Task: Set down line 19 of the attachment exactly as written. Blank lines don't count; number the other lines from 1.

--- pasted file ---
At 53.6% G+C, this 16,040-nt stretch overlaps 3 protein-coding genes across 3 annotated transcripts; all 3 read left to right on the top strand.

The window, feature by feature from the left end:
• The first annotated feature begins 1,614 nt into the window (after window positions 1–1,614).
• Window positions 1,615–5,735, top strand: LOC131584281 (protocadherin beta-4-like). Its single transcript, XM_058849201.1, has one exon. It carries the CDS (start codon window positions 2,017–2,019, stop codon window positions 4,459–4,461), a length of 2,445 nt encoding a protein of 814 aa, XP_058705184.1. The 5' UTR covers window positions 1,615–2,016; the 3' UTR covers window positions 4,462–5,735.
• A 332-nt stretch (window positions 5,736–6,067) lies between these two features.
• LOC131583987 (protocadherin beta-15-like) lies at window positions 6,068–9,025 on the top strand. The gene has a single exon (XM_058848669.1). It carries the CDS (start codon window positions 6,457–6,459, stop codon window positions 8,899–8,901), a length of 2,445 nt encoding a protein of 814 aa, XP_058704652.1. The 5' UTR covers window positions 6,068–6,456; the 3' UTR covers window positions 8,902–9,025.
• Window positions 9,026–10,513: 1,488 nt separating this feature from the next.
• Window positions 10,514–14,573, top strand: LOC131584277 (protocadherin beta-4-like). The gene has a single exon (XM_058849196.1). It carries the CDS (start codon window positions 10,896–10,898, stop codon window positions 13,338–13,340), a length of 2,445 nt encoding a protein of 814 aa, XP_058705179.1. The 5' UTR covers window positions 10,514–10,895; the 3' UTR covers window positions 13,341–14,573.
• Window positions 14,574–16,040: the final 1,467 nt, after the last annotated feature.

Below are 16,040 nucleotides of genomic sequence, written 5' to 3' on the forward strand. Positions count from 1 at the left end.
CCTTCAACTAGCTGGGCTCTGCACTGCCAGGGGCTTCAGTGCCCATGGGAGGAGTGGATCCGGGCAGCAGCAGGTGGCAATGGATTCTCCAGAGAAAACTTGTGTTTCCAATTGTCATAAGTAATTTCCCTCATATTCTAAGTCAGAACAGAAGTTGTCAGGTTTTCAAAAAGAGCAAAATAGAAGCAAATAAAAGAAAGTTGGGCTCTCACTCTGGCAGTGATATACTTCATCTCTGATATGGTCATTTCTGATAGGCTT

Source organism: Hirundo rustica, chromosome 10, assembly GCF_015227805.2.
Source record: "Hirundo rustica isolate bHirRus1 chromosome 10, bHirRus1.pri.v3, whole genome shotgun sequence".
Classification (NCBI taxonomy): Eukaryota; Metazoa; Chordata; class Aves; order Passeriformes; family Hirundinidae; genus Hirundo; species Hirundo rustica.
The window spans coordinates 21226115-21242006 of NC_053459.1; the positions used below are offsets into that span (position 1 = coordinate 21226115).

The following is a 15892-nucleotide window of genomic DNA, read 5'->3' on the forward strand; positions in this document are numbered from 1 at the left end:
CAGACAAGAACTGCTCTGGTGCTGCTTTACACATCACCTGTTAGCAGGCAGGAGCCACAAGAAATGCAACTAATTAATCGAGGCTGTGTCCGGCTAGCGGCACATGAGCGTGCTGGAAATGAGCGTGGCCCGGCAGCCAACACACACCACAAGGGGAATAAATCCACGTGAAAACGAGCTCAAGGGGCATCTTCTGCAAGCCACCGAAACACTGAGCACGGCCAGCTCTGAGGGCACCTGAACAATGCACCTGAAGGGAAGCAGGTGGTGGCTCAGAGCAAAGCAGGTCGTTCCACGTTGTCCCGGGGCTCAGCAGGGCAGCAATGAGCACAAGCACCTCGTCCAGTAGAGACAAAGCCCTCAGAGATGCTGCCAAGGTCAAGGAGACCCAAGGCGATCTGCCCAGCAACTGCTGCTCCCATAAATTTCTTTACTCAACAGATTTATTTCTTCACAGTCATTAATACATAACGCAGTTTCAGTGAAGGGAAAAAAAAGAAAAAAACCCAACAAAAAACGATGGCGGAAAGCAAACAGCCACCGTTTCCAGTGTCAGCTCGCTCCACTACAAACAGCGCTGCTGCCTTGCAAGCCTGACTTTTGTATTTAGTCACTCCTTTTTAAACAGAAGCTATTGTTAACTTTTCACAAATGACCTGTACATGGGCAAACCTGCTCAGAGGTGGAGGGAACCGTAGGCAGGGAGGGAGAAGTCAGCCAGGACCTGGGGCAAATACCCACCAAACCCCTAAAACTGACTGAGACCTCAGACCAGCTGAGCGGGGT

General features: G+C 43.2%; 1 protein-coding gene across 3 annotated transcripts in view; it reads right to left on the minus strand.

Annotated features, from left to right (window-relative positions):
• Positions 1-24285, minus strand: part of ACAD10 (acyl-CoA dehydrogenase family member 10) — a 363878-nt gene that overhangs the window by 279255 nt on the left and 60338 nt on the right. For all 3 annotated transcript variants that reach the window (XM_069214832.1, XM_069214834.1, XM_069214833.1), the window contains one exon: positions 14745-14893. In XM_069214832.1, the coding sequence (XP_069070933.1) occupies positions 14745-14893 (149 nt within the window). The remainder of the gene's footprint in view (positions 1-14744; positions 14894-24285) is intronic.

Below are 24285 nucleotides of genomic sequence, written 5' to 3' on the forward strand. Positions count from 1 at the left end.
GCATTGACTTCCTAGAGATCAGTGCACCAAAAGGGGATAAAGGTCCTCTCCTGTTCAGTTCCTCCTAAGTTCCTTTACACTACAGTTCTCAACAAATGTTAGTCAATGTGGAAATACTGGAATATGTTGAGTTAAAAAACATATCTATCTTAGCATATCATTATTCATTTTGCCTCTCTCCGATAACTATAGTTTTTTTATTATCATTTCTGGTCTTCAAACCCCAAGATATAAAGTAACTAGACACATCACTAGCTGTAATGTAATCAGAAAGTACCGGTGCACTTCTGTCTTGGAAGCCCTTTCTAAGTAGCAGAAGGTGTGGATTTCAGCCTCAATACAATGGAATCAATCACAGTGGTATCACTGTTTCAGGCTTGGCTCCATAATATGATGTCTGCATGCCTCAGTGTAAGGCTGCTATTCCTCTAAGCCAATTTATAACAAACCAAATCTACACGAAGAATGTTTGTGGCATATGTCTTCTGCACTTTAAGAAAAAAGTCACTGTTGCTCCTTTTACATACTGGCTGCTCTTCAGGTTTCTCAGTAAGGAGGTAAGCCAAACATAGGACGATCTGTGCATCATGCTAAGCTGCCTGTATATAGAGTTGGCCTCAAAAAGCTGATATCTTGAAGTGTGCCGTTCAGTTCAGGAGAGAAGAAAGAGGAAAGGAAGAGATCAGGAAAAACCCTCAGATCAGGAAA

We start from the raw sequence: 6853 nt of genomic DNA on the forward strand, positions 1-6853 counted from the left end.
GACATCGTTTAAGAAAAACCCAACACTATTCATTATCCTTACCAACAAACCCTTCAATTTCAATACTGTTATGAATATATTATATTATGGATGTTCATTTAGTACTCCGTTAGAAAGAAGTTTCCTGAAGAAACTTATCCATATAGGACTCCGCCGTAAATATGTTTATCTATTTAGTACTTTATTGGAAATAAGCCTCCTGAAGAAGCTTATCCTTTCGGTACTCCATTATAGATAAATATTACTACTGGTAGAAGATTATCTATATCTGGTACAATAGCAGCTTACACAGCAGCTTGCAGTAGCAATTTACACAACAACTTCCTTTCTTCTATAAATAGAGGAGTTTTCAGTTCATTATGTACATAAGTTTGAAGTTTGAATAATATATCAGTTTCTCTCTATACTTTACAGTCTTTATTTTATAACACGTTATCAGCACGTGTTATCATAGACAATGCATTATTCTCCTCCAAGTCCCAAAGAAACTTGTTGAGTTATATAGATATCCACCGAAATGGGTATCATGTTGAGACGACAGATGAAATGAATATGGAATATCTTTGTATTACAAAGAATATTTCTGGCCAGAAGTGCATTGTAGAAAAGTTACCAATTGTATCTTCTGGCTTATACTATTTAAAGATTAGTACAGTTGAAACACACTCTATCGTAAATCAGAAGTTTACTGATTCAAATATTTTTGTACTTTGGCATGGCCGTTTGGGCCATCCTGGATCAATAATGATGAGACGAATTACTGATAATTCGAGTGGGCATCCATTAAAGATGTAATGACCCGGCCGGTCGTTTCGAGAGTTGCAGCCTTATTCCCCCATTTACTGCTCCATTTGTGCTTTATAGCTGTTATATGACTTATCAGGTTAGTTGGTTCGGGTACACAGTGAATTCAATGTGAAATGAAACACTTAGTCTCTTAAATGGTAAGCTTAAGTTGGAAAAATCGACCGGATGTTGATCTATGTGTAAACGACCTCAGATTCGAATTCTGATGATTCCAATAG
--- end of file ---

Annotated features, from left to right (window-relative positions):